08/13/2019 10:06AM
Like others said rain gear is never optional. I bring my rain gear for wet weather but also for cold weather. It works well as an outer shell to block wind on cold days. It can easily be paired with a fleece of some sort for extra insulation along with other layers you'll likely already have with to keep you warm without having to bring a second heavier jacket.

If your current rain jacket is big and bulky then I'd look to swap it out for a lighter more easily packed option versus leaving it at home altogether. I actually picked up a light rain jacket from Costco a few years back. It was rather inexpensive but has become my go to jacket for all wet or cool weather at home or in the BWCA. When its cold adding a good fleece under will keep me comfortable down into the 40's.
 
nofish
distinguished member(2902)distinguished memberdistinguished memberdistinguished memberdistinguished member
 
08/13/2019 10:06AM
Like others said rain gear is never optional. I bring my rain gear for wet weather but also for cold weather. It works well as an outer shell to block wind on cold days. It can easily be paired with a fleece of some sort for extra insulation along with other layers you'll likely already have with to keep you warm without having to bring a second heavier jacket.

If your current rain jacket is big and bulky then I'd look to swap it out for a lighter more easily packed option versus leaving it at home altogether. I actually picked up a light rain jacket from Costco a few years back. It was rather inexpensive but has become my go to jacket for all wet or cool weather at home or in the BWCA. When its cold adding a good fleece under will keep me comfortable down into the 40's.
 
ParkerMag
distinguished member(1147)distinguished memberdistinguished memberdistinguished memberdistinguished member
 
08/13/2019 10:13AM
minnmike: "GraniteCliffs: "I use rain gear for wind and warmth. I never trip without it. "

+2. Never trip without it. "

+3 - and here, here for the Arc'teryx gear - tough to beat.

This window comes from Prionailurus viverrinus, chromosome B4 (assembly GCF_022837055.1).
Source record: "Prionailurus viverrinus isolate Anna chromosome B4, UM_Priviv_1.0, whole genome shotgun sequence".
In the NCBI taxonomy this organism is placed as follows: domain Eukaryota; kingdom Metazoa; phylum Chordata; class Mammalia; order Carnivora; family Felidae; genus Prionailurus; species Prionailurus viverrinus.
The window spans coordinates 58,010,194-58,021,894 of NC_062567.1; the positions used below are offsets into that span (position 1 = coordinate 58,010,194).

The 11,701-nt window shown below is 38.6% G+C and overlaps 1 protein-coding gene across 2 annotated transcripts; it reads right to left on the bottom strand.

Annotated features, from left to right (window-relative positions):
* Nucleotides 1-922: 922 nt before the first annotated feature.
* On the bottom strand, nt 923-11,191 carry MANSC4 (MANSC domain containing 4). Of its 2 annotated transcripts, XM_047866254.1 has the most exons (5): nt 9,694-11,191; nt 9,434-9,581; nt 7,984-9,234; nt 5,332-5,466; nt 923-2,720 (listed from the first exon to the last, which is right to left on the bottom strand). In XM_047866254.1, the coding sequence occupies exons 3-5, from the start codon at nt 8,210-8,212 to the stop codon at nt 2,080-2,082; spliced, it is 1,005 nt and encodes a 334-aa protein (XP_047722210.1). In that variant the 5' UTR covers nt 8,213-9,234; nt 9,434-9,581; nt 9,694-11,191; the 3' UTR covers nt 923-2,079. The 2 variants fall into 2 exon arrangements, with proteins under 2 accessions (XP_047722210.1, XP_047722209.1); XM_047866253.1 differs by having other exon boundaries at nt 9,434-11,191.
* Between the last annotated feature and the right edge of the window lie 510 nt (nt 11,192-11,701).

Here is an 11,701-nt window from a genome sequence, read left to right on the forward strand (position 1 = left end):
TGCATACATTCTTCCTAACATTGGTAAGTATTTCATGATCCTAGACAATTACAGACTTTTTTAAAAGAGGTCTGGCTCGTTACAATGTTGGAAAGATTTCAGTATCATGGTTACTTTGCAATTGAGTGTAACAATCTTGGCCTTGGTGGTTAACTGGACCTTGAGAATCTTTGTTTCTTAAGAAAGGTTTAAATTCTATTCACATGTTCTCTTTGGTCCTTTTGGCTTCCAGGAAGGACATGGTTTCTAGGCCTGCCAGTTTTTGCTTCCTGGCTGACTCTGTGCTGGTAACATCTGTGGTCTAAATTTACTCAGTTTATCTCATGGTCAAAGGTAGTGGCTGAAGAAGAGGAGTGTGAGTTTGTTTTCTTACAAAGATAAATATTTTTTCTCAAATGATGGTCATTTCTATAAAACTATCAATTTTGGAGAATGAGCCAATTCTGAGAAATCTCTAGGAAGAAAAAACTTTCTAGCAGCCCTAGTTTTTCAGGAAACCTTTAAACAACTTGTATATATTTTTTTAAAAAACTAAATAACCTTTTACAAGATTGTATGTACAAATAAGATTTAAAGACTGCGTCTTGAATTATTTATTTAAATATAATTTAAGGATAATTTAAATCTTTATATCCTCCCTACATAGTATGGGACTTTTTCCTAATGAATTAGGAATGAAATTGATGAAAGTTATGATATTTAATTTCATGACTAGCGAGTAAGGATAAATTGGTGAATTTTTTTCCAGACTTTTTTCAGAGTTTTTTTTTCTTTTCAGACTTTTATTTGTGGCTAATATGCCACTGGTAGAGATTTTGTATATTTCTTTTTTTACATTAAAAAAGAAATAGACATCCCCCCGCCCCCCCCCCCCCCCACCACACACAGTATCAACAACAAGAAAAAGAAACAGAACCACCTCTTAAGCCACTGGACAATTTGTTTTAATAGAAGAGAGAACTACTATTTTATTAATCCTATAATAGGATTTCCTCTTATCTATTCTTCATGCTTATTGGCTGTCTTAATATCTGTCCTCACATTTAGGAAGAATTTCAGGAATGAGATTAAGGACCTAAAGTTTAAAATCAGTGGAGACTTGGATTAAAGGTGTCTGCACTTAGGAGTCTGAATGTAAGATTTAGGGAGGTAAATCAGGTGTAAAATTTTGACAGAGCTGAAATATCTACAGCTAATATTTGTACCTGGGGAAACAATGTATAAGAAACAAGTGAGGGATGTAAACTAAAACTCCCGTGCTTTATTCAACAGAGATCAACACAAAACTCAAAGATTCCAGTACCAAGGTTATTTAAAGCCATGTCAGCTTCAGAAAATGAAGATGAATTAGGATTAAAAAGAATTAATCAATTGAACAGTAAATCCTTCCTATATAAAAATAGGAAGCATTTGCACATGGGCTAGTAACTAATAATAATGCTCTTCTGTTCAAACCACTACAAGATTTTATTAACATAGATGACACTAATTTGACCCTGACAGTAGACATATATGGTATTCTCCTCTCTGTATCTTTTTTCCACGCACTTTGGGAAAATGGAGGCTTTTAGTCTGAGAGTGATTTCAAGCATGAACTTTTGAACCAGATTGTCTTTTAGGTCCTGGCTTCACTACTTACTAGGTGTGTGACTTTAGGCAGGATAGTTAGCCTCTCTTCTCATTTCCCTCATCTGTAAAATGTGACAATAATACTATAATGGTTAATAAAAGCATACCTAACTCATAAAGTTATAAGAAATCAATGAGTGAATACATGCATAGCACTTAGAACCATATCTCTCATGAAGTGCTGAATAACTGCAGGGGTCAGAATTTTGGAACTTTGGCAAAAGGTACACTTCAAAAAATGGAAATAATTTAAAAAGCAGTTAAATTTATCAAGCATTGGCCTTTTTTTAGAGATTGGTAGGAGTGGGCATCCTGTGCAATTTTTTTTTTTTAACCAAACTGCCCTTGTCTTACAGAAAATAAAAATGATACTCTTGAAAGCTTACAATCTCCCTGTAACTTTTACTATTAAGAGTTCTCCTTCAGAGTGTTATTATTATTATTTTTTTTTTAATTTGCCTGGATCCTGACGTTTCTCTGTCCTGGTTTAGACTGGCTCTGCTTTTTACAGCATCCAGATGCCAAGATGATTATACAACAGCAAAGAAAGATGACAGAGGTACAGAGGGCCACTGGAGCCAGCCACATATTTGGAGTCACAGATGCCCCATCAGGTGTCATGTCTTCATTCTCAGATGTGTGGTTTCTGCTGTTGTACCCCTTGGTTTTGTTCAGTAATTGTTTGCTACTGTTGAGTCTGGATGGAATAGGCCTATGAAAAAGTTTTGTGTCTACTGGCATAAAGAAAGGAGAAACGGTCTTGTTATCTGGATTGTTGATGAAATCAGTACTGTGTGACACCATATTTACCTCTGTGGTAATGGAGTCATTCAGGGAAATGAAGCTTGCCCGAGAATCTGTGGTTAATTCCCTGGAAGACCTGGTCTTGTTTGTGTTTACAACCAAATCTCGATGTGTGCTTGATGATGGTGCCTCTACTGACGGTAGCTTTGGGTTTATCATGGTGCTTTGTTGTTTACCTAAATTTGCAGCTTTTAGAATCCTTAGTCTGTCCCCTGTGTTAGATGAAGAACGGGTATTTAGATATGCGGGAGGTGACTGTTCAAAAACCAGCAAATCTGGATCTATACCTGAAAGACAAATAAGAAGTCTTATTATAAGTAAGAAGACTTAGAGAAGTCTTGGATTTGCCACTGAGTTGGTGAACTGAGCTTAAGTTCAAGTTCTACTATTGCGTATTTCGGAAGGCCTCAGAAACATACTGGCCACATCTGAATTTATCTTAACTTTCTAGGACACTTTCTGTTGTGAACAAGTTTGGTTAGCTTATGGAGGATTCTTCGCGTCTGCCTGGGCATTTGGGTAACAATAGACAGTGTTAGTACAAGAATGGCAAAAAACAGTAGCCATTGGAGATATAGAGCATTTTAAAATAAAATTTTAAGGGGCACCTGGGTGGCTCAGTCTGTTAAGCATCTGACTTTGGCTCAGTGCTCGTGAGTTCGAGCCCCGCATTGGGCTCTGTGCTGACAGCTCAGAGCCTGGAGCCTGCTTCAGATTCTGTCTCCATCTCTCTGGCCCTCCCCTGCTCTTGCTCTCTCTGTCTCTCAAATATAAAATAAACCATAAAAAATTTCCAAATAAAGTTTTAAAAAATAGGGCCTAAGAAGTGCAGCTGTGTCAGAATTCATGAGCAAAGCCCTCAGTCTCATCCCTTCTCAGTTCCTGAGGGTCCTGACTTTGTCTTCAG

08/13/2019 10:21AM
TechnoScout, there is a lot of stuff you can be thrifty with now a days but to me rain gear isn't one of them. I have went thru every monetary level of rain gear and the cheap ones have failed me in every way and leave me wet with sweat if they don't wet thru, zipper fail, or fabric fail. Even the middle dollar ones have not come close to Fjallraven and Arc'teryx level. They are really that impressive. Not only keeping me dry and are a great outer shell when layering but I can go thru the thickest bush and they have yet to fail. As stated earlier if you shop around you don't have to pay full price for them.
 
08/13/2019 10:24AM
In September, no matter what the “forecast” is I take my summer rain gear, and my cold weather insulated goretex rain gear. Seem to always need both that time of year.
 
greywolf33
distinguished member (132)distinguished memberdistinguished memberdistinguished member
 
08/13/2019 10:39AM
I always say... the fun is over when you are cold and wet.
 
MikeinMpls
distinguished member (411)distinguished memberdistinguished memberdistinguished member
 
08/13/2019 10:50AM
I'll pile on.

Always.

My rain gear doubles as my warmest top layer. I probably wear my rain coat more when it's not raining then when it is.

Mike
 
jwmiller39
member (28)member
 
08/13/2019 11:19AM
I've never said "I wish I didn't pack my rain gear"..... The opposite cannot be said ;)
 
OCDave
distinguished member (410)distinguished memberdistinguished memberdistinguished member
 
08/13/2019 11:45AM
If your rain gear is so heavy that you'd consider tripping without it, you should really consider investing in lighter rain gear. Even if you need to consider a lower quality gear than you use currently. "Uber" gear that is home in your closet is infinitely less valuable than mediocre gear that you have in your pack.
 
unshavenman
distinguished member(1133)distinguished memberdistinguished memberdistinguished memberdistinguished member
 
08/13/2019 01:20PM
As everyone else says, bring rain gear even if you think you won't need it. My Gore-Tex jacket and pants serve as excellent shells when it's cold and breezy.
 
MossBack
member (11)member
 
08/13/2019 02:12PM
I also have spent small fortunes over the years on rainsuits that have left me wet. More from the myth of being "Breathable" than from outside water coming inside. No matter how many layers of clothing I remove before suiting up, after a hard portage, I am soaked.

MB
 
heavylunch
distinguished member (103)distinguished memberdistinguished memberdistinguished member
 
08/13/2019 02:56PM
TechnoScout: "My trip is still a month away, but I am staging my gear for packing.

I have an uber rain coat that I took last year. Its a tad heavy but great otherwise. So I think to myself...look at the weather 10 days out and decide to take it or not.

Feels like that is cheating. Plus...weather forecasts are a gamble anyhow."